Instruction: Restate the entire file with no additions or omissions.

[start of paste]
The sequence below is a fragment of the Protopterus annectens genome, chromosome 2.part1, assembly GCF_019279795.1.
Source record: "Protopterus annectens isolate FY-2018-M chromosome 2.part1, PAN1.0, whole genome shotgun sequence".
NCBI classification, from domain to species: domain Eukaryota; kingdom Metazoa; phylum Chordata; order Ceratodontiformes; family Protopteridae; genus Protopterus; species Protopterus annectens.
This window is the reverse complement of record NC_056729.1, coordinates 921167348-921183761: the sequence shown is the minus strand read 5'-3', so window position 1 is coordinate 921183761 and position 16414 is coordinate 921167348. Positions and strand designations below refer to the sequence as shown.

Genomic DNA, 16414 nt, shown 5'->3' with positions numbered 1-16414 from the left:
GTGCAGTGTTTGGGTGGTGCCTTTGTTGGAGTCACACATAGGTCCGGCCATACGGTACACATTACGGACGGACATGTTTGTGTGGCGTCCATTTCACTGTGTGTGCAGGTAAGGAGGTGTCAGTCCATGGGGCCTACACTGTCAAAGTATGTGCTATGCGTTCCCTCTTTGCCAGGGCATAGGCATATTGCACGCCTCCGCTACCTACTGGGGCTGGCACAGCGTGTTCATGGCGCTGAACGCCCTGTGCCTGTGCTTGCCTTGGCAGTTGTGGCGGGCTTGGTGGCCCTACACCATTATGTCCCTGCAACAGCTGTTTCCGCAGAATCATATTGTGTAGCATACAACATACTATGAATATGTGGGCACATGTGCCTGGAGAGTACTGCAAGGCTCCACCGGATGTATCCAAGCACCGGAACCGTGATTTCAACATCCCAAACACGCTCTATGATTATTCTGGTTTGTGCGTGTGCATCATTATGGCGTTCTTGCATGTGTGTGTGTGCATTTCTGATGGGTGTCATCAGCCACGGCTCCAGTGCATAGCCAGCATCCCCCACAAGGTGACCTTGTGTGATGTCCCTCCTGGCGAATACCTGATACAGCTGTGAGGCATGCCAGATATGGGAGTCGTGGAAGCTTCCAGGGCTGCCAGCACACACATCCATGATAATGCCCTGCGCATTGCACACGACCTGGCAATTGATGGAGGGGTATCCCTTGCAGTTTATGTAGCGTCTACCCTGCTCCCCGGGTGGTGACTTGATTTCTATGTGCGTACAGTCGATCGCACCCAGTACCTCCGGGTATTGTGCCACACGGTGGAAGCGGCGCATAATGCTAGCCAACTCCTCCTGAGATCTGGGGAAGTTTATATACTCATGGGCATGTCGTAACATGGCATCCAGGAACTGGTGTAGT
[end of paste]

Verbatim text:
The sequence below is a fragment of the Protopterus annectens genome, chromosome 2.part1, assembly GCF_019279795.1.
Source record: "Protopterus annectens isolate FY-2018-M chromosome 2.part1, PAN1.0, whole genome shotgun sequence".
NCBI classification, from domain to species: domain Eukaryota; kingdom Metazoa; phylum Chordata; order Ceratodontiformes; family Protopteridae; genus Protopterus; species Protopterus annectens.
This window is the reverse complement of record NC_056729.1, coordinates 921167348-921183761: the sequence shown is the minus strand read 5'-3', so window position 1 is coordinate 921183761 and position 16414 is coordinate 921167348. Positions and strand designations below refer to the sequence as shown.

Genomic DNA, 16414 nt, shown 5'->3' with positions numbered 1-16414 from the left:
GTGCAGTGTTTGGGTGGTGCCTTTGTTGGAGTCACACATAGGTCCGGCCATACGGTACACATTACGGACGGACATGTTTGTGTGGCGTCCATTTCACTGTGTGTGCAGGTAAGGAGGTGTCAGTCCATGGGGCCTACACTGTCAAAGTATGTGCTATGCGTTCCCTCTTTGCCAGGGCATAGGCATATTGCACGCCTCCGCTACCTACTGGGGCTGGCACAGCGTGTTCATGGCGCTGAACGCCCTGTGCCTGTGCTTGCCTTGGCAGTTGTGGCGGGCTTGGTGGCCCTACACCATTATGTCCCTGCAACAGCTGTTTCCGCAGAATCATATTGTGTAGCATACAACATACTATGAATATGTGGGCACATGTGCCTGGAGAGTACTGCAAGGCTCCACCGGATGTATCCAAGCACCGGAACCGTGATTTCAACATCCCAAACACGCTCTATGATTATTCTGGTTTGTGCGTGTGCATCATTATGGCGTTCTTGCATGTGTGTGTGTGCATTTCTGATGGGTGTCATCAGCCACGGCTCCAGTGCATAGCCAGCATCCCCCACAAGGTGACCTTGTGTGATGTCCCTCCTGGCGAATACCTGATACAGCTGTGAGGCATGCCAGATATGGGAGTCGTGGAAGCTTCCAGGGCTGCCAGCACACACATCCATGATAATGCCCTGCGCATTGCACACGACCTGGCAATTGATGGAGGGGTATCCCTTGCAGTTTATGTAGCGTCTACCCTGCTCCCCGGGTGGTGACTTGATTTCTATGTGCGTACAGTCGATCGCACCCAGTACCTCCGGGTATTGTGCCACACGGTGGAAGCGGCGCATAATGCTAGCCAACTCCTCCTGAGATCTGGGGAAGTTTATATACTCATGGGCATGTCGTAACATGGCATCCAGGAACTGGTGTAGT